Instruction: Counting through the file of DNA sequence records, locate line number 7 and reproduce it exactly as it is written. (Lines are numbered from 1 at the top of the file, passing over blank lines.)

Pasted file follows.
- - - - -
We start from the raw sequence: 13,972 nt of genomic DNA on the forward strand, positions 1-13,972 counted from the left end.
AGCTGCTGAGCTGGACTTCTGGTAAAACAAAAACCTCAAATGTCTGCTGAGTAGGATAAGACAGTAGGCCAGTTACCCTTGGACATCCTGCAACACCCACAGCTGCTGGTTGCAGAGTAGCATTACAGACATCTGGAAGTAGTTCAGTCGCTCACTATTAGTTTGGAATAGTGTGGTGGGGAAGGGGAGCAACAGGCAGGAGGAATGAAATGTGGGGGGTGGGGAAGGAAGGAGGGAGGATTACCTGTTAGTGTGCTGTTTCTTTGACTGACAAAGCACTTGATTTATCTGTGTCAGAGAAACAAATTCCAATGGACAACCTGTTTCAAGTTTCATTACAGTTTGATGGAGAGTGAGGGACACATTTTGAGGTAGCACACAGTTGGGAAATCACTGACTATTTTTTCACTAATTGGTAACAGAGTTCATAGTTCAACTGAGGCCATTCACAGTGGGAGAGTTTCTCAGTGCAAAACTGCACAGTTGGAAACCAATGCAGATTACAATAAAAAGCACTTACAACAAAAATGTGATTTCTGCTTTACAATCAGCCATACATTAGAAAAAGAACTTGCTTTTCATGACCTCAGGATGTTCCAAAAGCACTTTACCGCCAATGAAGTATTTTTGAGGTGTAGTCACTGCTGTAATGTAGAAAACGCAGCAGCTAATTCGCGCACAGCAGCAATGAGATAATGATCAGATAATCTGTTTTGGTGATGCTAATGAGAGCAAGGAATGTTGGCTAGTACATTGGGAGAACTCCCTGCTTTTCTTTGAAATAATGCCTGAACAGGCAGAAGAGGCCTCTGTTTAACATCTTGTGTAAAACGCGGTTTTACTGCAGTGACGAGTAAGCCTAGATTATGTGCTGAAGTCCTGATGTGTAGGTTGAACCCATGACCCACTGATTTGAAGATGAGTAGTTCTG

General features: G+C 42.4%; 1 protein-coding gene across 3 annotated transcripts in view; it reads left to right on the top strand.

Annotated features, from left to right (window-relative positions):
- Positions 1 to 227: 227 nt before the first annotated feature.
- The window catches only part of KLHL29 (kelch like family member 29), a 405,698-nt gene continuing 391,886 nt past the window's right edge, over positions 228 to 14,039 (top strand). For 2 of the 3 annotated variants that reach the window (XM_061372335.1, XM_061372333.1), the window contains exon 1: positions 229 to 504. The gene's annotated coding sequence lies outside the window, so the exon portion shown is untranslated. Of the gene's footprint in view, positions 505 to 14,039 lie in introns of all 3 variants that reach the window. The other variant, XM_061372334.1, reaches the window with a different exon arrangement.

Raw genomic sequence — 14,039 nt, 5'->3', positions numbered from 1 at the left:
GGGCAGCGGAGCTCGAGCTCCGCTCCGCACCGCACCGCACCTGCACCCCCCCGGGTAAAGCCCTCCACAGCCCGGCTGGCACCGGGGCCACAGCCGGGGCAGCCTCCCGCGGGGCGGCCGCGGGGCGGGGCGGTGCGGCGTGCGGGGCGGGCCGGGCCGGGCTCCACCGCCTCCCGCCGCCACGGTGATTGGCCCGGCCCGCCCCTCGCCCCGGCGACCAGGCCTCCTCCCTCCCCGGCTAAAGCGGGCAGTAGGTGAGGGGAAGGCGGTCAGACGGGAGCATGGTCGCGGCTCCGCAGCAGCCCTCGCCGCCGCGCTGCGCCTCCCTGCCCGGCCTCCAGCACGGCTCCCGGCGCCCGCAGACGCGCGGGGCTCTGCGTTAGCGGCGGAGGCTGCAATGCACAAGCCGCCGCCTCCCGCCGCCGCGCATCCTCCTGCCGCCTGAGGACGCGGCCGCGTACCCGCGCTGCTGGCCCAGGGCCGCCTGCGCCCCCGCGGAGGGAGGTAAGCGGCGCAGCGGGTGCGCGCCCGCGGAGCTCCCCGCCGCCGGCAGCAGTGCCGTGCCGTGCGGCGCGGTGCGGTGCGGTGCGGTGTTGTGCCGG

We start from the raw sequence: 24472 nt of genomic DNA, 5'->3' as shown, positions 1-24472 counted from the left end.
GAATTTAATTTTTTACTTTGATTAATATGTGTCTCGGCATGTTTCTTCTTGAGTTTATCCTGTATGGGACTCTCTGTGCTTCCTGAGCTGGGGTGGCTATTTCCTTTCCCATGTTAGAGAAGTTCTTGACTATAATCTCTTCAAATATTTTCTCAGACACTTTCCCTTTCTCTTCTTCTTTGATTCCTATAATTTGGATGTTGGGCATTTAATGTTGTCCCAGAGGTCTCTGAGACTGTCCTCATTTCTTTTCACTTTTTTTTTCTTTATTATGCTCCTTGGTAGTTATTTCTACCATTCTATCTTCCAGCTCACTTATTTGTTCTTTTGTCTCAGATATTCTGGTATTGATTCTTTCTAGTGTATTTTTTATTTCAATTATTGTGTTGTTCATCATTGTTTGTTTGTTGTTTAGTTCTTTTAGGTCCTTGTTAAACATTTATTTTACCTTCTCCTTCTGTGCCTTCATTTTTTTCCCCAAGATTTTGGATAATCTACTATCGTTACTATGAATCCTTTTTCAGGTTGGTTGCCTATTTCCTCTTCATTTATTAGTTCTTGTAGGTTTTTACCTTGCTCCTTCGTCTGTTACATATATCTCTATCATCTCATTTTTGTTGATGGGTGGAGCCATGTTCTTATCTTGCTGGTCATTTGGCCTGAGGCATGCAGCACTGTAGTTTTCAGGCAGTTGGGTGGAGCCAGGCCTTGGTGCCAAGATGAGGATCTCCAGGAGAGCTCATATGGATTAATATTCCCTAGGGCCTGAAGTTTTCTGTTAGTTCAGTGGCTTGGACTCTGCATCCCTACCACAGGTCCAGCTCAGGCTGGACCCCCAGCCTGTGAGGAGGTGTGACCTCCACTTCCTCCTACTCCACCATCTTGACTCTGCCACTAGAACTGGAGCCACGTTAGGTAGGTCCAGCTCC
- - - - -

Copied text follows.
Raw genomic sequence — 14,039 nt, 5'->3', positions numbered from 1 at the left: